Recent Office Genie research found 36% of us have had an office romance at some point. While many of these end well, a significant proportion of flings can be ticking HR time bombs. If things go wrong (or even occasionally when things go right) there are a number of regulations that could potentially be breached.
With Valentine’s just around the corner, we’ve put together a panel of experts to help us navigate the legal minefield that can be romance in the workplace: Zee Hussain, partner in the employment practice of Simpson Millar; Declan Bradley, solicitor at workplace lawyers Doyle Clayton; and Luke Hutchings, head of employment at Taylor Rose KKTW. You can read their thoughts in our ultimate guide to workplace romances below:
For employers: Developing workplace romance policies
With the help of our experts, Office Genie have summarised the most important legal matters around workplace romance and how you might establish a policy to avoid these:
Potential legal issues surrounding dating in the workplace
There are a number of potentially thorny legal issues of which a business could fall foul:
- Bullying: If a staff member is targeted, either for rejecting another’s advances or after a break up
- Favouritism: If a manager is seen to be giving favourable treatment to a romantic partner
- Harassment: If (persistent) advances lead to employees feeling harassed
- Unfair dismissal: If an employee is fired as a result of any of the above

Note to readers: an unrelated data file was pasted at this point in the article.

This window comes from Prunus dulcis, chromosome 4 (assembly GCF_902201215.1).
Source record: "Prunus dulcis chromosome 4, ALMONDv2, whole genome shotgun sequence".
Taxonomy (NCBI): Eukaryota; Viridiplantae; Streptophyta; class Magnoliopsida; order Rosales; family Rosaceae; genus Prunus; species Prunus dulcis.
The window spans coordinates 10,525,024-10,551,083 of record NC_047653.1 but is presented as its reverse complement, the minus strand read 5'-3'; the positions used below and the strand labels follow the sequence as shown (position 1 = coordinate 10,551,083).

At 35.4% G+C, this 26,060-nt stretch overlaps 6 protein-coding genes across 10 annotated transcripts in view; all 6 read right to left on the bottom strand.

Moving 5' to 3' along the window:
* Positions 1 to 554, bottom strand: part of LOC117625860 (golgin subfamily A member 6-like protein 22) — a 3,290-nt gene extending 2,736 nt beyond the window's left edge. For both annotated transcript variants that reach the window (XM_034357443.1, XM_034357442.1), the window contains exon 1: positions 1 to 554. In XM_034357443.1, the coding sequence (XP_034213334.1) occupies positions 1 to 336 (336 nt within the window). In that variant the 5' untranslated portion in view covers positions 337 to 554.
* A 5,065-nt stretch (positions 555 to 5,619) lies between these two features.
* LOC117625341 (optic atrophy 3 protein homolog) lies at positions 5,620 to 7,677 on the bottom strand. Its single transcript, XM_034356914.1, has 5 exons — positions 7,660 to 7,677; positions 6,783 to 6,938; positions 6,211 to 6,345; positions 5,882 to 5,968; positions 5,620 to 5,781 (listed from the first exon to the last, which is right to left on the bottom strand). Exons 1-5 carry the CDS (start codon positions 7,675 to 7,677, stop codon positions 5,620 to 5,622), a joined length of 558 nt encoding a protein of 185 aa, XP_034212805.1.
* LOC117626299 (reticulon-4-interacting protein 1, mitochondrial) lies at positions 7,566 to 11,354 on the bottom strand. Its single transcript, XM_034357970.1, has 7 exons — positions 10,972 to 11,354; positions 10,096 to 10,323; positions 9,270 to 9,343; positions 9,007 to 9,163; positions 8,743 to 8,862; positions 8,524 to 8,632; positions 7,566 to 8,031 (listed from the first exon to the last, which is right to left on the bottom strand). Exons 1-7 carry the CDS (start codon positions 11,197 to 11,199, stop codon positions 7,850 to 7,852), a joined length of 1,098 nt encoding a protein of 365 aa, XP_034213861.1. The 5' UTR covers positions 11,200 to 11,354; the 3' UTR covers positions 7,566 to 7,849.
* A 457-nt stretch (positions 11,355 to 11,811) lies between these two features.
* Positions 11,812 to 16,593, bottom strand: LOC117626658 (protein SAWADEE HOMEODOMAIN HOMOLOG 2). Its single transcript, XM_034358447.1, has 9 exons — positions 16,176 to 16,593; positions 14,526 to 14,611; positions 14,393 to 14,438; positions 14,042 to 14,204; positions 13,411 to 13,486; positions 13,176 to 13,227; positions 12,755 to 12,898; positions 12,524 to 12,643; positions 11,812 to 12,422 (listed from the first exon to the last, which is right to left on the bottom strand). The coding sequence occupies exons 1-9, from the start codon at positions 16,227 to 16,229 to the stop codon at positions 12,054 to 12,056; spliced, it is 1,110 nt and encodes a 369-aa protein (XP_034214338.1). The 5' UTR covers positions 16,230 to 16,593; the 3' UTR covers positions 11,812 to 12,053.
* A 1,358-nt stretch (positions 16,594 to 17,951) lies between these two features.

Harassment has particularly strong and relevant legislation surrounding it: Under the 2010 Equality Act it is defined as ‘unwanted conduct related to sex or of a sexual nature which has the purpose or effect of violating a person’s dignity.’
According to our experts this could include things such as sending a Valentine’s card, particularly if it contained (or was seen as) a suggestive message or sexual advance. If this, or similar, acts are reported more than once then this will likely constitute harassment.
Creating a workplace romance policy
Our experts all recommend workplaces develop a policy on colleague romances. So what should one entail?
- All experts suggested employees should have to discreetly divulge any relationships – particularly if they are between a manager and a member of their team
- Bosses should even consider banning relationships between senior and junior team members altogether – to avoid accusations of favouritism
- A total ban on public displays of affection in the workplace
- Warn employees they will face disciplinary proceedings if they contravene policy
- However, ensure the policy does not infringe upon employees' private lives
- In general, it is advised employers should have strong policies on harassment and bullying - in case office romances turn sour
For employees: Answering the frequently asked questions
We ran a few of the most pertinent questions surrounding workplace relationships past our legal experts. You can find their thoughts below (and no, PDA in the office is never OK):
Do I have to tell my boss if I’m having an office romance?
ZH: There is no legal obligation for employees to inform their employer of their office romance; though conscientious employees may decide to do so, many couples will want to keep the fact of the relationship private.
LH: The worry for employers is the impact the end of a relationship will potentially have, they naturally want to protect themselves should things turn sinister and grievances and matters such as sexual harassment arise.
Discreetly disclosing the relationship to your superior enables them to effectively manage the situation and prepare for any complaints co-workers may make, or conflicts of interest.
DB: It might be a sensible course of action, particularly if your personal relationship may impact on your work. Your employer may be able to avoid conflicts arising, for example, by putting you in different teams.
Can my company ban workplace romance?